General News of Wednesday, 28 May 2014
Source: Daily Guide
Tony Lithur, a private legal practitioner who represented Calf Cocoa International Ghana Limited in a suit between the firm and the Ghana government, yesterday, confirmed to the Commission of Enquiry investigating the payment of judgment debts that he secured $4,150,127.50 for his client.
He told the commission presided over by Justice Yaw Apau of the Court of Appeal that the matter ended up in court because the government at the time refused to release about $2.6 million to Calf Cocoa for its operations.
The ‘Commission of Enquiry into the payment of Judgment Debts and Akin’ under C.I. 79 to investigate the frivolous and dubious payments of huge monies to undeserving individuals and companies was appointed by President John Dramani Mahama after public uproar over the payments of what has now come to be termed as Judgment Debts (JDs).
Notable among them were payments made to CP and the never case of Ghc51.2 million parted to the self-styled National Democratic Congress (NDC) financier, Alfred Agbesi Woyome, both of which believed were dubious and frivolous.
Narrating the incident that led to the judgment debt, Mr. Lithur said, “I represented Calf Cocoa International in the suit titled Calf Cocoa International Ghana Limited versus the Attorney General, and the suit was preceded by a letter which I had written on behalf of the client to the AG requesting for the release of certain funds under a subsidiary loan agreement between the government and Calf Cocoa International.”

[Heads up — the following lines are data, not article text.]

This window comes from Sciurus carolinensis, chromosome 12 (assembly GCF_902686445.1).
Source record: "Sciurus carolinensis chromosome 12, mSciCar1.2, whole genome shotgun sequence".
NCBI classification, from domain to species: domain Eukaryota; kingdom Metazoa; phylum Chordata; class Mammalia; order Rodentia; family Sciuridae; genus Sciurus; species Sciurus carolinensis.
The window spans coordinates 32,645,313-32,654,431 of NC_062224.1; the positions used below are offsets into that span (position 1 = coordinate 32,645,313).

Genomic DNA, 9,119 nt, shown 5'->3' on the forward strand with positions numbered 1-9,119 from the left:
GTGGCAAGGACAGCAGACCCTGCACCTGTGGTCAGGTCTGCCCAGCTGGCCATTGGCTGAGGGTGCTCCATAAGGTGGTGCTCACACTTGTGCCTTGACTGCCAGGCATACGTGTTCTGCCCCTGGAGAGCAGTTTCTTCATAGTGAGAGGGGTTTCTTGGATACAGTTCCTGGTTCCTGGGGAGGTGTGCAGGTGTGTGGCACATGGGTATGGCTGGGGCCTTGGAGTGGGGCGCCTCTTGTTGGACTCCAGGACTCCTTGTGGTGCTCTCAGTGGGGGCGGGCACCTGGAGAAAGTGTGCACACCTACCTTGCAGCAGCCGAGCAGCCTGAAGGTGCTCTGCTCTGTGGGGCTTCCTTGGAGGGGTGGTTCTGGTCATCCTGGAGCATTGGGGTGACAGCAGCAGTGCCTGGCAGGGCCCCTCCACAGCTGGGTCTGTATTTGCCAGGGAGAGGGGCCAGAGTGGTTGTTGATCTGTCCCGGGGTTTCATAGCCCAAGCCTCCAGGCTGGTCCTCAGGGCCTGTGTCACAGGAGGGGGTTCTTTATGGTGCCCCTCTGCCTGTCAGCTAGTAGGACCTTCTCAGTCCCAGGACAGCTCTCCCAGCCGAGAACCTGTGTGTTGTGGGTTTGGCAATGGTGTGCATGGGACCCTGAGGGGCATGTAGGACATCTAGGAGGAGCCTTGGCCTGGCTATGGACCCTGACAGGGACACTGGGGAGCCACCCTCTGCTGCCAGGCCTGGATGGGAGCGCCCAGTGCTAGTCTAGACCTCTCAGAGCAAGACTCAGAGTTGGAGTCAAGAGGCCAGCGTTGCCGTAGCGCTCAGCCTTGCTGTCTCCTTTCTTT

He said, “Calf Cocoa International Ghana Limited is a joint venture company between Carridem Development Company Limited and China International Corporation Company for horticultural livestock and fishery. It was a company nominated by the Chinese government to enter into a joint venture agreement with Carridem for the processing of cocoa for export to China.”
He said Carridem, an investment wing of the 31st December Women’s Movement (DWM), owned 45 percent and Calf Cocoa International Ghana Limited had 55 percent, and there was a general loan facility between the governments of Ghana and China for certain sums to be disbursed to Ghana.
“Under that general loan facility, several subsidiary loans were entered into in respect of specific areas of the economy. This subsidiary loan was targeted at cocoa processing. That loan was for a sum of about $8.750 million supposed to be part of the complete funding required to set up the factory and start processing,” adding “The difference between $8.750 million and the $10 million was supposed to be paid by Carridem which, in fact, they did.”
Mr. Lithur said the disbursement started before 2000 and by 2003, the factory had virtually been completed and the final tranche of that facility was to be what he called “working capital.”
“From the working capital, Calf Cocoa was supposed to be paying for advertisement, cocoa beans, do trial tests and get the company ready for operation. That was when the problem started,” he said, adding that ‘there was some reluctance on the part of the Ministry of Finance to disburse the amount.”
He said the working capital was $2.6 million and added that the ministry had said it would not pay the amount directly to Calf Cocoa and that Calf Cocoa should enter into a sales agreement with Cocobod for the purchase of cocoa beans and that the money would be paid directly to Cocobod.